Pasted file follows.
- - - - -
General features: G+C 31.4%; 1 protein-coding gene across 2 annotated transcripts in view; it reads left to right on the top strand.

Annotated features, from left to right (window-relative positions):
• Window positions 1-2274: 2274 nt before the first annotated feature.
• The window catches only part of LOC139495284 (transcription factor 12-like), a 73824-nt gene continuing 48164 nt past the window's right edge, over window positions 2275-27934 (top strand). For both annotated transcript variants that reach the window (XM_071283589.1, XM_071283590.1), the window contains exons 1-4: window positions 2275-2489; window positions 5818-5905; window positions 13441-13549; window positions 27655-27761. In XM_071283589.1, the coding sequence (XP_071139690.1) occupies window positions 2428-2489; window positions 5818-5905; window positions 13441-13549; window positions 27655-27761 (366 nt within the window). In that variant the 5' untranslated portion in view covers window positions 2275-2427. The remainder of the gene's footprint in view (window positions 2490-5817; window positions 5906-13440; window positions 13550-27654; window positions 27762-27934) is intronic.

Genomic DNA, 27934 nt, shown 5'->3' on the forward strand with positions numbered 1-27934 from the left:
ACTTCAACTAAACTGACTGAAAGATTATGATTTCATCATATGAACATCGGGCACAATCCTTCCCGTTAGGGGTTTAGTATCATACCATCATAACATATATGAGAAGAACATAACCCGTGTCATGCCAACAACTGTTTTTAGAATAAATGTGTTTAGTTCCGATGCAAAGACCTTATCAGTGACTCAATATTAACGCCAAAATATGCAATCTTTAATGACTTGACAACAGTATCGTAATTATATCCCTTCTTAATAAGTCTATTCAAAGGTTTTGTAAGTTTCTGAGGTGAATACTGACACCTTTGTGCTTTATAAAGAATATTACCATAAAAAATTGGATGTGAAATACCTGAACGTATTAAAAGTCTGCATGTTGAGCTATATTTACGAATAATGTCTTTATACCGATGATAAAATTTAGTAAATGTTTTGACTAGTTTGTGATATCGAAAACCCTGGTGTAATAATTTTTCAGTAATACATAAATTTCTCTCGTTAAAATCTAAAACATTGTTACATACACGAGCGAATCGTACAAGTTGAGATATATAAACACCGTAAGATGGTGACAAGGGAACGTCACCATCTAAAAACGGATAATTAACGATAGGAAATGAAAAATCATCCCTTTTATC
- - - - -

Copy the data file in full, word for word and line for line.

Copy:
General features: G+C 31.4%; 1 protein-coding gene across 2 annotated transcripts in view; it reads left to right on the top strand.

Annotated features, from left to right (window-relative positions):
• Window positions 1-2274: 2274 nt before the first annotated feature.
• The window catches only part of LOC139495284 (transcription factor 12-like), a 73824-nt gene continuing 48164 nt past the window's right edge, over window positions 2275-27934 (top strand). For both annotated transcript variants that reach the window (XM_071283589.1, XM_071283590.1), the window contains exons 1-4: window positions 2275-2489; window positions 5818-5905; window positions 13441-13549; window positions 27655-27761. In XM_071283589.1, the coding sequence (XP_071139690.1) occupies window positions 2428-2489; window positions 5818-5905; window positions 13441-13549; window positions 27655-27761 (366 nt within the window). In that variant the 5' untranslated portion in view covers window positions 2275-2427. The remainder of the gene's footprint in view (window positions 2490-5817; window positions 5906-13440; window positions 13550-27654; window positions 27762-27934) is intronic.

Genomic DNA, 27934 nt, shown 5'->3' on the forward strand with positions numbered 1-27934 from the left:
ACTTCAACTAAACTGACTGAAAGATTATGATTTCATCATATGAACATCGGGCACAATCCTTCCCGTTAGGGGTTTAGTATCATACCATCATAACATATATGAGAAGAACATAACCCGTGTCATGCCAACAACTGTTTTTAGAATAAATGTGTTTAGTTCCGATGCAAAGACCTTATCAGTGACTCAATATTAACGCCAAAATATGCAATCTTTAATGACTTGACAACAGTATCGTAATTATATCCCTTCTTAATAAGTCTATTCAAAGGTTTTGTAAGTTTCTGAGGTGAATACTGACACCTTTGTGCTTTATAAAGAATATTACCATAAAAAATTGGATGTGAAATACCTGAACGTATTAAAAGTCTGCATGTTGAGCTATATTTACGAATAATGTCTTTATACCGATGATAAAATTTAGTAAATGTTTTGACTAGTTTGTGATATCGAAAACCCTGGTGTAATAATTTTTCAGTAATACATAAATTTCTCTCGTTAAAATCTAAAACATTGTTACATACACGAGCGAATCGTACAAGTTGAGATATATAAACACCGTAAGATGGTGACAAGGGAACGTCACCATCTAAAAACGGATAATTAACGATAGGAAATGAAAAATCATCCCTTTTATC